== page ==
There are 21 kinds of different turbulent models installed in PHOENICS which in order to adjust to different types' Reynolds analogy parameter. Turbulent models include Reynolds stress model, multi-flow turbulent model, flux model and variation of κε model. Besides, the LVEL model and MF model are unique in PHOENICS compared to other fluid simulation softwares. Models which always used in the simulation of outdoor thermal environment are introduced under following:
1)
RNG κε turbulent model
The way of RNG are suitable to large scale, and influences of the small scale are described through improving the transferring coefficient. The RNG κε model made a great progress with the disadvantage of overhigh value of vortex viscosity in the primary κε. Furthermore, this RNG model can give an accurate simulation to dissociation and associative fluid-flow. However, it can not give a correct result with jet stream fluid and feather fluid. The RNG κε model amends some of the constant values, and one item is added to the ε model as equation 2-3.
s ε = a ε 2 k
Where, Sε -source item; νi -turbulent viscosity coefficient; ε - viscous dissipation rate; κ -mass turbulent kinetic energy; η - Dimensionless number, η = k ε ( P k v t ); a = C μ η 3 1 η η 0 1 + β η 3, β=0.012, η0=4.38;
2)
Chen-Kim κε turbulent model
It is the model amended by Chen and Kim in 1987 aiming at avoiding the disadvantages of sing-time-scale in primary κε model. The dynamic effect of ε equation is improved through increasing an external time-scale item under following:
s ε = C 3 e P k 2 k
Where, Sε -time scale item; C3e -empirical constant, C3e=0.25
Chen-Kim κε model not only keeps the merits of RNG κε model but also have nice results happening to jet stream fluid and feather fluid.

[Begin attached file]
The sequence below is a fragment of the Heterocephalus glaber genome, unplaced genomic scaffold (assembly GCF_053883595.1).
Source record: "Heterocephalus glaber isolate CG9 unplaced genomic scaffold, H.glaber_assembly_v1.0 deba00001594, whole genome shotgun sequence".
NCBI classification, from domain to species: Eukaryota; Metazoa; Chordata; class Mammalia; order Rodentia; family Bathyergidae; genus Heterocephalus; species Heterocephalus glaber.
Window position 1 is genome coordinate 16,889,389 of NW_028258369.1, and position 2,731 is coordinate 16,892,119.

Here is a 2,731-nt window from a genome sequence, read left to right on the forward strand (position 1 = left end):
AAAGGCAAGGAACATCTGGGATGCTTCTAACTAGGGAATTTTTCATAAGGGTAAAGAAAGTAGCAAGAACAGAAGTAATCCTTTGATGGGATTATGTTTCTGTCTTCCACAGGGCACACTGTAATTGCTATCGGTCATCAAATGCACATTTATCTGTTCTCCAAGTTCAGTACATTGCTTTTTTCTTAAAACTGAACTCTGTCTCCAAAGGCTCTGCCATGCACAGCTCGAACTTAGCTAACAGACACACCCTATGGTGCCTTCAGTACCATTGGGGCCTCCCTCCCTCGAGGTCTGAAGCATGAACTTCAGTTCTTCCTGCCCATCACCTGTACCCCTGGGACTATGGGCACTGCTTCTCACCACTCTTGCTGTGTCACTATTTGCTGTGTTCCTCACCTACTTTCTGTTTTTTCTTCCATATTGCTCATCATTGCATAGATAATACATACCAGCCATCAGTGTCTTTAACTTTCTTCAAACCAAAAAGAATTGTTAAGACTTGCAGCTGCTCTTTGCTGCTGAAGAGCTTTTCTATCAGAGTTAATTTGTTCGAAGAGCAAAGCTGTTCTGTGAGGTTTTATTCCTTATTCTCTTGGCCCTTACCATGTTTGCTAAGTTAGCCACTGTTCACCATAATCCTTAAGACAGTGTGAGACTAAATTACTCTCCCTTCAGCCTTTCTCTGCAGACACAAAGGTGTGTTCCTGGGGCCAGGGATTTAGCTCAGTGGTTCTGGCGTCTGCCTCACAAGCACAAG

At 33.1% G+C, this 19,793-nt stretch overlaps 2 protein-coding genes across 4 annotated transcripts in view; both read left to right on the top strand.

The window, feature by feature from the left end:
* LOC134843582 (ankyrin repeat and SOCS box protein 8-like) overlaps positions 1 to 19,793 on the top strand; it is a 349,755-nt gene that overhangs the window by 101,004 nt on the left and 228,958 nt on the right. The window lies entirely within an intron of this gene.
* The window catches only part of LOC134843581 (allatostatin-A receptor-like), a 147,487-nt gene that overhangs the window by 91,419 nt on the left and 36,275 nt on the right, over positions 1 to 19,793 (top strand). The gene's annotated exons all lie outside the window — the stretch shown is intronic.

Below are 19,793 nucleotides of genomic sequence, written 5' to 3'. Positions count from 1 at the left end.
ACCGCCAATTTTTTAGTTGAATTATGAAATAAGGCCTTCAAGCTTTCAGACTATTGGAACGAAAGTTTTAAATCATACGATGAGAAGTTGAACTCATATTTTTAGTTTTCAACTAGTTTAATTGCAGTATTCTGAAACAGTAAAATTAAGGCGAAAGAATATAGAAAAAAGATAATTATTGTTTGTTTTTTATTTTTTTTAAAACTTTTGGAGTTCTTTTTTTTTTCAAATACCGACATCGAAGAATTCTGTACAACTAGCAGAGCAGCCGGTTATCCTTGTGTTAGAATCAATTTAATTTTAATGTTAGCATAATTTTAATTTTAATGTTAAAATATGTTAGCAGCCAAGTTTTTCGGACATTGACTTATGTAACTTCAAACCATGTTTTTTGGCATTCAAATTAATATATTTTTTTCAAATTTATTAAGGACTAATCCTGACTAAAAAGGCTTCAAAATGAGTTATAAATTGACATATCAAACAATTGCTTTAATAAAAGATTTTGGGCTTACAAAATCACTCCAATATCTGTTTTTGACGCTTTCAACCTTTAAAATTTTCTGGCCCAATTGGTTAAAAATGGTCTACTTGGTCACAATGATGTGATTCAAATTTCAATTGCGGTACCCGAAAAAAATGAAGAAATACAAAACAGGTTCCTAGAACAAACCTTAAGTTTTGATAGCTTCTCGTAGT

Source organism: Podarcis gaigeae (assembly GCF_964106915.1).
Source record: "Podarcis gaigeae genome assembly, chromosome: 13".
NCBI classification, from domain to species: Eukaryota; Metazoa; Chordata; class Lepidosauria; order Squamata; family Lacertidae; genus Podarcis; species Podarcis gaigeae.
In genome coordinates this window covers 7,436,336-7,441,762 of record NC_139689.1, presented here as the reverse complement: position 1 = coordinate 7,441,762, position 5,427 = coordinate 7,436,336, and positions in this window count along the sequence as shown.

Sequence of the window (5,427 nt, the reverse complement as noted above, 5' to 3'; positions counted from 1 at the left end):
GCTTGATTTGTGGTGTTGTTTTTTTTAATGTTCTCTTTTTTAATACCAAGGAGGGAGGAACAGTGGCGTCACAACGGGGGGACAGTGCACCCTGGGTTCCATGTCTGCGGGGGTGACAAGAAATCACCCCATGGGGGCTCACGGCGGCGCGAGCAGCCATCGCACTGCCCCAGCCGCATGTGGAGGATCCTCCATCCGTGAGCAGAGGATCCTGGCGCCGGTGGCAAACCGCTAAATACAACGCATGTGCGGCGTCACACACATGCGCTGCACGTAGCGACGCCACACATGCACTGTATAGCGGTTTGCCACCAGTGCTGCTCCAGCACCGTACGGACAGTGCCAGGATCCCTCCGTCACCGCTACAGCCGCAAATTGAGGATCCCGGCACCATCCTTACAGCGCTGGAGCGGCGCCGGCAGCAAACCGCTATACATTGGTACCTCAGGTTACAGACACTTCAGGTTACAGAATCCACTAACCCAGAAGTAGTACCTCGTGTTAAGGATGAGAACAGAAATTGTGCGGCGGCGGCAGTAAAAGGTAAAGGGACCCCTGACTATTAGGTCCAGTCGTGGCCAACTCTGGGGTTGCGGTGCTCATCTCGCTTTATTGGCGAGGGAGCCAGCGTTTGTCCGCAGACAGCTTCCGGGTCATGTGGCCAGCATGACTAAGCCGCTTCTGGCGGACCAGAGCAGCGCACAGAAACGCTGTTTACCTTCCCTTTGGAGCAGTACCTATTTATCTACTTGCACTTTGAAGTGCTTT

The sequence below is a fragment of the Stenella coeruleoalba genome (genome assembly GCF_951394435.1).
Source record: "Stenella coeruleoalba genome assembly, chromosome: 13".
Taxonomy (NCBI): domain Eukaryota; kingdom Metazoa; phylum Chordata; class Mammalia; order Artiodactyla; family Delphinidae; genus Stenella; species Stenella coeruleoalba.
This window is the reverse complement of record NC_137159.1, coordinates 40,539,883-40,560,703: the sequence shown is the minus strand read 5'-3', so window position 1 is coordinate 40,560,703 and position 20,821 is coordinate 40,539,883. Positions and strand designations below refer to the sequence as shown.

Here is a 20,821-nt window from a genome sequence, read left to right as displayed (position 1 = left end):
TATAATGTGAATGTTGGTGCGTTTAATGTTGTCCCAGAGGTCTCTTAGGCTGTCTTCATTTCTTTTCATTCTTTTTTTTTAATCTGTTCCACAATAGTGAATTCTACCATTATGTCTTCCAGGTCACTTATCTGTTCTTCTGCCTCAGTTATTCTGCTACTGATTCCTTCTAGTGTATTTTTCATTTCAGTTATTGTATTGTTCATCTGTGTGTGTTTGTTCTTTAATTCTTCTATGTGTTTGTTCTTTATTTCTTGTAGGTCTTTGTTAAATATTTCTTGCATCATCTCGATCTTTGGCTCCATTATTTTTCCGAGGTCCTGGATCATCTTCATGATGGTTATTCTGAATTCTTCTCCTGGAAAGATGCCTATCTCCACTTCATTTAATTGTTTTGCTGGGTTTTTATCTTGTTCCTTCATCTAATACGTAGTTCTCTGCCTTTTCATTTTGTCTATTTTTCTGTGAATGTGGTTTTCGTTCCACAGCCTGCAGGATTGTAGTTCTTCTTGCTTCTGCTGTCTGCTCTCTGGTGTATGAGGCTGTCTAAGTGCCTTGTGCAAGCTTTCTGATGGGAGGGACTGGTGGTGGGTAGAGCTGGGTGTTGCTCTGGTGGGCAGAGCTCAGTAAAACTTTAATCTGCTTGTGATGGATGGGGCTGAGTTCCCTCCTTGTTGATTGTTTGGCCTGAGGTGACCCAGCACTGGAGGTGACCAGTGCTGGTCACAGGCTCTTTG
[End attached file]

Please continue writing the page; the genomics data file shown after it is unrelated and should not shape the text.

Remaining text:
3)
LVEL turbulent model
LVEL is the unique model in PHOENICS and it belongs to zero equation models. It adopts Spalding wall law to compute νi and is the same with a number of solid blocks arranged in room, three-dimensional questions as well. This LVEL model is suitable to the low Reynolds.

3. Methodologies

This paper takes a weekly field measurement in a multifunctional high-rise building as well as wind speed and temperature field simulation for the same building. The high-rise building is with the building area of 70,032m2 and height of 99.1m. And the method of comparative analysis is used to make a substantially correct outdoor thermal environmental result. After comparison of the simulated and measured results, the influence of the high-rise building to the outdoor thermal environment can be substantially obtained. Then, natural ventilation as one of the best way to improve the outdoor wind environment is adopted. Different architectural compositions and different building styles are proposed and their wind fields are simulated as well. Finally, suitable architectural models are got which are especially sustainable to the mountain city's development.

3.1. Field Measurement

Current observation from 16th, June 2006 to 22nd, June 2006 is adopted to measure the latitude and longitude, altitude, atmospheric and surface temperature, wind speed and direction of each measuring point which is in and around the multifunctional high-rise building in Chongqing University. The measuring tools include electric humidity measuring instruments, infrared radiation thermometer, electrical anemometer, dogvane, GPS instruments, hot type wind speed appearance and so on. 9 measuring points with the vertical height of 1.5m over the ground are posted in and around the building which is shown in Figure 2 and each measuring data are recorded at half an hour intervals. This paper selects the measuring data in 18th June, 2006 which is a little cloudy as the objects of study, because cloudy day are one of the typical weather in Chongqing. The atmospheric and surface temperature of each point is shown in Figure 3 and Figure 4.